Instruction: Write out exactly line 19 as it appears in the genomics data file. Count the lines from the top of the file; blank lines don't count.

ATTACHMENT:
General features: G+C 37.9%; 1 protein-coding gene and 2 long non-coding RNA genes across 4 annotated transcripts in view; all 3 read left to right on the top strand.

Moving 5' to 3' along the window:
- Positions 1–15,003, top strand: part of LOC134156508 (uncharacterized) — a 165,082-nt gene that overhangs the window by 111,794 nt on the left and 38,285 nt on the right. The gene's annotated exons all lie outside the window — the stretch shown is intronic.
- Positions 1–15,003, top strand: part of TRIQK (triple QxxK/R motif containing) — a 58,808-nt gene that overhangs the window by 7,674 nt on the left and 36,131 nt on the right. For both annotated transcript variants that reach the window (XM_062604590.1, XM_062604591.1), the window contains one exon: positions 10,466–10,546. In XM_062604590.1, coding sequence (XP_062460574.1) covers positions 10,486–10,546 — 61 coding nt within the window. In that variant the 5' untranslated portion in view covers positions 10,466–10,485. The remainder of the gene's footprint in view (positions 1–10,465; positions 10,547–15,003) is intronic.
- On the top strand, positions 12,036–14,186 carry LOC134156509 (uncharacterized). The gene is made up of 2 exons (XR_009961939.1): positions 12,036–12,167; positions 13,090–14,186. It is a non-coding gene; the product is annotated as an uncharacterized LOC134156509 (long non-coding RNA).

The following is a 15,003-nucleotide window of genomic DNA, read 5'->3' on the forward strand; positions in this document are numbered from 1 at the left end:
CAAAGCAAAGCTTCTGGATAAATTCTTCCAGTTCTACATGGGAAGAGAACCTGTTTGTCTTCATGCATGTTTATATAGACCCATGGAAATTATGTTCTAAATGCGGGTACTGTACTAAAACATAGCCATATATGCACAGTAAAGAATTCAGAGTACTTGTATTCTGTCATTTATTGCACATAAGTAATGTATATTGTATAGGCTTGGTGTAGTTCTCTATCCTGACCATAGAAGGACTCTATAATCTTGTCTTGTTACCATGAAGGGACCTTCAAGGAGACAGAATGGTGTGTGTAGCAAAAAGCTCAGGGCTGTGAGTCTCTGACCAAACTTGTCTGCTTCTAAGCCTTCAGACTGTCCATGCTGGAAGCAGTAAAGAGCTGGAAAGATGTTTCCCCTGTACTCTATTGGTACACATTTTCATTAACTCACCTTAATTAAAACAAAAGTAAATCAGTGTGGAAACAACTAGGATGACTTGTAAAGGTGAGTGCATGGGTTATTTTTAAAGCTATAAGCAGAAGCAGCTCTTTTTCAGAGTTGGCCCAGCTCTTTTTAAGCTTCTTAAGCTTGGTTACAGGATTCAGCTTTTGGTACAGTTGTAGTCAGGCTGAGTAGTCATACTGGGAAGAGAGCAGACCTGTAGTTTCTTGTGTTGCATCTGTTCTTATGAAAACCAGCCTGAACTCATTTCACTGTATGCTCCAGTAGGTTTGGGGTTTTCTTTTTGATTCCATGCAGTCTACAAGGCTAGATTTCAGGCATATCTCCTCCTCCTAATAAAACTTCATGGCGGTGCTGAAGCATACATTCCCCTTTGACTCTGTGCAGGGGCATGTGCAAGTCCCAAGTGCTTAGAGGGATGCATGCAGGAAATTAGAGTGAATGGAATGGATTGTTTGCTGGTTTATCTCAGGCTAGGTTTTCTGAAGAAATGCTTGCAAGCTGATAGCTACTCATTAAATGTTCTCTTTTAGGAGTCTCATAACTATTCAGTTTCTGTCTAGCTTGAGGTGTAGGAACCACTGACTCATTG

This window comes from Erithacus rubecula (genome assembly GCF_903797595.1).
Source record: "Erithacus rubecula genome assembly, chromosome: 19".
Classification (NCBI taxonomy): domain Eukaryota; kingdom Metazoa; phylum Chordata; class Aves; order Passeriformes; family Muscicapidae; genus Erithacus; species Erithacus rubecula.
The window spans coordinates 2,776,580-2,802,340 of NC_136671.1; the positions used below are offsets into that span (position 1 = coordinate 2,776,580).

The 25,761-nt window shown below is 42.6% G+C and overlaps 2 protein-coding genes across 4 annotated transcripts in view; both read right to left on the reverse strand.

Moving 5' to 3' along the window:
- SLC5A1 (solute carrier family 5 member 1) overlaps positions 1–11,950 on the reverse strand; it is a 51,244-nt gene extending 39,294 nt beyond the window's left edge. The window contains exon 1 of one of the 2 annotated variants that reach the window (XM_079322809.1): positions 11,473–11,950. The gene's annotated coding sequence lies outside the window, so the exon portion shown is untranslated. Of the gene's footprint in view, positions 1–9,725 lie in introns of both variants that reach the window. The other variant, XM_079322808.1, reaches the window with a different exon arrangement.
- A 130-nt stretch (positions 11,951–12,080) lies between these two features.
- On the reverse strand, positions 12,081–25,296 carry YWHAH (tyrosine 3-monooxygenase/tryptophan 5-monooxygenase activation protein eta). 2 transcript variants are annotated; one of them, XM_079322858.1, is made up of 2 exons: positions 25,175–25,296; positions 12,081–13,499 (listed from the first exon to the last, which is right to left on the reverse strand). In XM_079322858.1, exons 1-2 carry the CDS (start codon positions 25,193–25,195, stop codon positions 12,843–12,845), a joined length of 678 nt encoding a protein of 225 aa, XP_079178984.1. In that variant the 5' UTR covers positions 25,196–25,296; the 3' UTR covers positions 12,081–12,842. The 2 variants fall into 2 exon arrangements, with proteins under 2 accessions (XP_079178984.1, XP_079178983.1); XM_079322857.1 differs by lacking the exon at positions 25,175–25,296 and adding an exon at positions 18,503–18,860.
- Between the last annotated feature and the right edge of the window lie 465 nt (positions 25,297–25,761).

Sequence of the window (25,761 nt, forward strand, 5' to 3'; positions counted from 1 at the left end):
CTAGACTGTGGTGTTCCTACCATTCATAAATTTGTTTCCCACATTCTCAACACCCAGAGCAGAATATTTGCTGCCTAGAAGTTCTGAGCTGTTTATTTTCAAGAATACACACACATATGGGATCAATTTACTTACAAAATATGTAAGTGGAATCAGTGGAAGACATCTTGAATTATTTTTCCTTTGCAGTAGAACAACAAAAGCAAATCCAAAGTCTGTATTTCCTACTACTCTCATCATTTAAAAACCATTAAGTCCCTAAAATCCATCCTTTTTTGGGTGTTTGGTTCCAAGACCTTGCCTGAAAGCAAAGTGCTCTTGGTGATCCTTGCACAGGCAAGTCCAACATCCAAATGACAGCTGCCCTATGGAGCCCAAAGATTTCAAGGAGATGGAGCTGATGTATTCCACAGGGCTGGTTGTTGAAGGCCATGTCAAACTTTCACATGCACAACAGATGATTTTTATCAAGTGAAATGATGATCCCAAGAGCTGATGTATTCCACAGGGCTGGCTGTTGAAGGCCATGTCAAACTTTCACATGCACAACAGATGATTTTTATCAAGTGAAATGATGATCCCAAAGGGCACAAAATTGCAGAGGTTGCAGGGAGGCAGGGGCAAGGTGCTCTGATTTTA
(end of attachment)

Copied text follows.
CTAGACTGTGGTGTTCCTACCATTCATAAATTTGTTTCCCACATTCTCAACACCCAGAGCAGAATATTTGCTGCCTAGAAGTTCTGAGCTGTTTATTTTCAAGAATACACACACATATGGGATCAATTTACTTACAAAATATGTAAGTGGAATCAGTGGAAGACATCTTGAATTATTTTTCCTTTGCAGTAGAACAACAAAAGCAAATCCAAAGTCTGTATTTCCTACTACTCTCATCATTTAAAAACCATTAAGTCCCTAAAATCCATCCTTTTTTGGGTGTTTGGTTCCAAGACCTTGCCTGAAAGCAAAGTGCTCTTGGTGATCCTTGCACAGGCAAGTCCAACATCCAAATGACAGCTGCCCTATGGAGCCCAAAGATTTCAAGGAGATGGAGCTGATGTATTCCACAGGGCTGGTTGTTGAAGGCCATGTCAAACTTTCACATGCACAACAGATGATTTTTATCAAGTGAAATGATGATCCCAAGAGCTGATGTATTCCACAGGGCTGGCTGTTGAAGGCCATGTCAAACTTTCACATGCACAACAGATGATTTTTATCAAGTGAAATGATGATCCCAAAGGGCACAAAATTGCAGAGGTTGCAGGGAGGCAGGGGCAAGGTGCTCTGATTTTA